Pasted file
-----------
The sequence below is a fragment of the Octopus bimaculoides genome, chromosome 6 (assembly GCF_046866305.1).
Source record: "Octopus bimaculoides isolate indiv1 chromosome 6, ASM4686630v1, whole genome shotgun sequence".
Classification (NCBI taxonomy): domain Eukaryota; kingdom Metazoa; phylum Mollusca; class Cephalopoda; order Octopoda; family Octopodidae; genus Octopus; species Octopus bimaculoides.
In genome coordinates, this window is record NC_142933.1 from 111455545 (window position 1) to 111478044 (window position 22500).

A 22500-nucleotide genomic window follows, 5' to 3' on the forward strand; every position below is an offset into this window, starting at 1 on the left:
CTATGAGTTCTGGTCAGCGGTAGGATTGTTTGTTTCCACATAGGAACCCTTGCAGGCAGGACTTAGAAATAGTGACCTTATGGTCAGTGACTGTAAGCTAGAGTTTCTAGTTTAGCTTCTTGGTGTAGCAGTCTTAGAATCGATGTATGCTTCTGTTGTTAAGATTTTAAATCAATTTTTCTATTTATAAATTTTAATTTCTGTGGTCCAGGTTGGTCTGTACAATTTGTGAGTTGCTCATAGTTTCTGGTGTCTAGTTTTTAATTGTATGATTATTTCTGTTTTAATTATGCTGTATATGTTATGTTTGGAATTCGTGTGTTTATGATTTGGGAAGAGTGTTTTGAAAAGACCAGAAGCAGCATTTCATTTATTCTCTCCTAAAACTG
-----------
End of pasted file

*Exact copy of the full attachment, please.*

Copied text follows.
The sequence below is a fragment of the Octopus bimaculoides genome, chromosome 6 (assembly GCF_046866305.1).
Source record: "Octopus bimaculoides isolate indiv1 chromosome 6, ASM4686630v1, whole genome shotgun sequence".
Classification (NCBI taxonomy): domain Eukaryota; kingdom Metazoa; phylum Mollusca; class Cephalopoda; order Octopoda; family Octopodidae; genus Octopus; species Octopus bimaculoides.
In genome coordinates, this window is record NC_142933.1 from 111455545 (window position 1) to 111478044 (window position 22500).

A 22500-nucleotide genomic window follows, 5' to 3' on the forward strand; every position below is an offset into this window, starting at 1 on the left:
CTATGAGTTCTGGTCAGCGGTAGGATTGTTTGTTTCCACATAGGAACCCTTGCAGGCAGGACTTAGAAATAGTGACCTTATGGTCAGTGACTGTAAGCTAGAGTTTCTAGTTTAGCTTCTTGGTGTAGCAGTCTTAGAATCGATGTATGCTTCTGTTGTTAAGATTTTAAATCAATTTTTCTATTTATAAATTTTAATTTCTGTGGTCCAGGTTGGTCTGTACAATTTGTGAGTTGCTCATAGTTTCTGGTGTCTAGTTTTTAATTGTATGATTATTTCTGTTTTAATTATGCTGTATATGTTATGTTTGGAATTCGTGTGTTTATGATTTGGGAAGAGTGTTTTGAAAAGACCAGAAGCAGCATTTCATTTATTCTCTCCTAAAACTG